Police disrupt Tsvangirai's meeting

HARARE - Tension in the unity government yesterday reached new levels with police in riot gear blocking Prime Minister Morgan Tsvangirai from carrying out a “yes vote” campaign in Highfield.

More than 40 police officers armed to the teeth said Tsvangirai could not carry out the draft constitution publicity campaign since he had not obtained police clearance.

Tsvangirai and his bitter political rival Zanu PF leader President Robert Mugabe have agreed to adopt a new constitution which was written by their respective parties and will be tested in a referendum on March 16.

A “yes vote” is widely expected to succeed since both Zanu PF and MDC are agreed on its adoption and have been campaigning together in a blitz launched a week ago.

Tsvangirai’s spokesperson, Luke Tamborinyoka, told the Daily News that police had received a letter of the scheduled meeting from the Prime Minister’s office.

MDC organising secretary, Nelson Chamisa, was engaged for more than 30 minutes with the police in a serious discussion that failed to sway the law enforcement agents who claimed to be taking orders from higher authorities.

Agitated that the crowd was taking long to disperse, police gave the MDC leadership five minutes to disperse the people gathered in and around Zimbabwe Hall.

An exasperated Chamisa broke the news to the gathering in the overflowing hall that “police were not allowing the prime minister to address them” notwithstanding the fact that it was a government programme.

“We have an unhealthy situation here where the police have ordered that we must disperse. They insist that they did not clear the meeting even when we are convinced that all we needed to do was to notify them like we did,” Chamisa told the shocked multitude.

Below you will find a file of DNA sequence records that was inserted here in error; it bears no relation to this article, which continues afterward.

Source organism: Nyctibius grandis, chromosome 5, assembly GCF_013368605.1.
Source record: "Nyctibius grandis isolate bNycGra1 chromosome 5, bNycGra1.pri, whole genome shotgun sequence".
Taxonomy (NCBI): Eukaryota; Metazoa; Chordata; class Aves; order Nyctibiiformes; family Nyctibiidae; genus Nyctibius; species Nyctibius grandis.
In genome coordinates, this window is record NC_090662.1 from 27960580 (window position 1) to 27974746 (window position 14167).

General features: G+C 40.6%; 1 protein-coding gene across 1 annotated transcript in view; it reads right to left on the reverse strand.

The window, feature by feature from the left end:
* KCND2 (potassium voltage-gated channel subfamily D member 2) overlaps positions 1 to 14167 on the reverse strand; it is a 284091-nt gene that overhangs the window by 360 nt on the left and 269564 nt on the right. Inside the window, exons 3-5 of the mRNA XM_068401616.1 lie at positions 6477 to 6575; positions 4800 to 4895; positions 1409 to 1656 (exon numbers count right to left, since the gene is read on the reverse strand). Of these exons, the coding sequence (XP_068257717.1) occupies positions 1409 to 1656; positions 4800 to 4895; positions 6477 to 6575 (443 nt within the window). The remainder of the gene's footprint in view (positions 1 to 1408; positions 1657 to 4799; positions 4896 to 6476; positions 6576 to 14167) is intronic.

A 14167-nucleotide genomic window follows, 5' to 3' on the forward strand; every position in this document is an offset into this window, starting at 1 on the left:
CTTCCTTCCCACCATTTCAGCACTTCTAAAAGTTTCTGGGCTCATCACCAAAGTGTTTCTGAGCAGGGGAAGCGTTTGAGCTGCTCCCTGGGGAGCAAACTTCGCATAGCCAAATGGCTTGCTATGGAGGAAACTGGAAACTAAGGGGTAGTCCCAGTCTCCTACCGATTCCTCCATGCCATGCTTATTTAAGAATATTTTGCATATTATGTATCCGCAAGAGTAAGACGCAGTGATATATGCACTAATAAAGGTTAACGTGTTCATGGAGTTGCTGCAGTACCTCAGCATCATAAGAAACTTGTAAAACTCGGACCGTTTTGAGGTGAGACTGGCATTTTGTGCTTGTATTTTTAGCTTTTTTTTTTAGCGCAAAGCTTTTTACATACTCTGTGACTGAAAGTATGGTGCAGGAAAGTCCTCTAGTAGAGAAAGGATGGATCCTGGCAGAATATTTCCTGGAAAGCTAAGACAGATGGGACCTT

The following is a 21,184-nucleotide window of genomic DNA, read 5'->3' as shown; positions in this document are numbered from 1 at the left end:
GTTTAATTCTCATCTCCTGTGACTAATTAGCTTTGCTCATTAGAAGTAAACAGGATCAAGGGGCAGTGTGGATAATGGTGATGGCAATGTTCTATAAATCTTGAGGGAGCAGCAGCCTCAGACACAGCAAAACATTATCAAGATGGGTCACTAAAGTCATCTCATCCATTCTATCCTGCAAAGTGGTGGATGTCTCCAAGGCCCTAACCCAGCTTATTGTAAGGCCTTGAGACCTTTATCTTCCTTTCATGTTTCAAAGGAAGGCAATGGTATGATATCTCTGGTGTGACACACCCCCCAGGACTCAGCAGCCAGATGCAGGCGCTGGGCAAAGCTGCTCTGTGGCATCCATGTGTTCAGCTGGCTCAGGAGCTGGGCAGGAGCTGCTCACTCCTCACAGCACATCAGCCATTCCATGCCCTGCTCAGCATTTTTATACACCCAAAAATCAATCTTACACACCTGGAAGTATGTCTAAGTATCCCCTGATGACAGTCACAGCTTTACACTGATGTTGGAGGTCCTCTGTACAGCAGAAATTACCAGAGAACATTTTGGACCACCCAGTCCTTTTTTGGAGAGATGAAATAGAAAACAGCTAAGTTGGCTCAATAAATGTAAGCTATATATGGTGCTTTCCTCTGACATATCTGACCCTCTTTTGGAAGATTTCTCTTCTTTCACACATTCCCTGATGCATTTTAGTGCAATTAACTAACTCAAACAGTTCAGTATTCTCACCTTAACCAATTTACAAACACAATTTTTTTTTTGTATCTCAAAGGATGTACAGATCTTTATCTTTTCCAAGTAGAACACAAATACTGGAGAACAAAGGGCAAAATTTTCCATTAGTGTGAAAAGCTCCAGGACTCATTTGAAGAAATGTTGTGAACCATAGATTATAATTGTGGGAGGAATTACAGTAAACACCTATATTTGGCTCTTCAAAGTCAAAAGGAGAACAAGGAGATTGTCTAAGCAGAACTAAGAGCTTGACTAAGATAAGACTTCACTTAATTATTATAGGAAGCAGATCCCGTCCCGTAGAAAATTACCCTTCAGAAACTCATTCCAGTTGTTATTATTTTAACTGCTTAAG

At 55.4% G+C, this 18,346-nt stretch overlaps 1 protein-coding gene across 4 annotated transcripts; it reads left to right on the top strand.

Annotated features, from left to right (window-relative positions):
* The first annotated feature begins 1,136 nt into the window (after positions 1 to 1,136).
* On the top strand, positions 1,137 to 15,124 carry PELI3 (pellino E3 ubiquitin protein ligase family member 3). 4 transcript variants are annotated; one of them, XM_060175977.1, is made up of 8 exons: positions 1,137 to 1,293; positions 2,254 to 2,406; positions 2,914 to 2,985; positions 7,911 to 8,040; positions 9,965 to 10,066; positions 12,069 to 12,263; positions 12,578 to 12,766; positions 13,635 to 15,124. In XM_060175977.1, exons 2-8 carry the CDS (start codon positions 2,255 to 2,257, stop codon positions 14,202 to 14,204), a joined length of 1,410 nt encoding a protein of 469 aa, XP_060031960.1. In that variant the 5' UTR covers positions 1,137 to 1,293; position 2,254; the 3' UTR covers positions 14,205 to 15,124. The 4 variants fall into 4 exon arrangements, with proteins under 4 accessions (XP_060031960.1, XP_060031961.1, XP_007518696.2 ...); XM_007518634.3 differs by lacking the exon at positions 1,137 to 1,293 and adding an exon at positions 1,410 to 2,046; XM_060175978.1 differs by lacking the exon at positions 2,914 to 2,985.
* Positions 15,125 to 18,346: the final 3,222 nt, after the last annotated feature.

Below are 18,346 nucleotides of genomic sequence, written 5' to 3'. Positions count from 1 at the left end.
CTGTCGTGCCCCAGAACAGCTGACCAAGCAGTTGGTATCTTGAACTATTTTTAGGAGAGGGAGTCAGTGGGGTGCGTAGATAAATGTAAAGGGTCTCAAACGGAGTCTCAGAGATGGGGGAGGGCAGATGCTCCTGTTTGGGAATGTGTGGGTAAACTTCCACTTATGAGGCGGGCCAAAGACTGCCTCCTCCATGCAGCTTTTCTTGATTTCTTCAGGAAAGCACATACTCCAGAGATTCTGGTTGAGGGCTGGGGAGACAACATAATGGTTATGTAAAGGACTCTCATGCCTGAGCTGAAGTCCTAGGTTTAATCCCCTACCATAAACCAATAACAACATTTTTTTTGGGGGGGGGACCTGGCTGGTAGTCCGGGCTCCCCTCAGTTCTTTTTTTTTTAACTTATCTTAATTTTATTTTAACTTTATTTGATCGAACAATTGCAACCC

Chamisa who is also the minister of Information and Technology in a coalition government formed four years ago, between bitter rivals Mugabe and Tsvangirai, said there was need to educate the law enforcement agents on people’s freedoms.

“I had to restrain the police from throwing tear gas into this hall. Maybe there is need to educate them on the law, but it goes to show that we are not yet ready for elections as a country. This was merely about the constitution which all of us including Zanu PF are supporting and one wonders what the situation would be like if it were an election” Chamisa said.

 In a sign of how Zanu PF is girding for an election that is likely to be the fiercest-fought since independence in 1980, police apart from banning radios have also been targeting non-governmental organisations and launching a crackdown that many fear is a sign of difficult times ahead.

Police have also promised to arrest civil society leaders who distribute portable radios which use solar power while recipients will also be in the line of fire.

The hiatus brought by the unity government for four years is now wearing thin as elections beckon.  

An exasperated MDC has already dispatched a team to Sadc to inform the regional body—guarantors of the coalition government—of a throwback to 2008.

“This is a clear sign that the leopard has not changed its spots.

A letter was written to the police commissioner. And if police are banning the Prime Minister from carrying out a programme that Zanu PF agrees to, what will happen after the referendum. This is a signal of worse things to come,” said Tamborinyoka.

MDC’s Harare spokesperson, Obert Gutu said they had to disperse otherwise people would have been killed in a stampede as police threatened to throw teargas in the packed hall.

“We were given two options either to disperse in five minutes or not to which would have resulted in police throwing in teargas. As the leadership, we figured that if we did not comply it could have resulted in a stampede. These are tell-tale signs of worse things to come,” said Gutu. - Staff Writer

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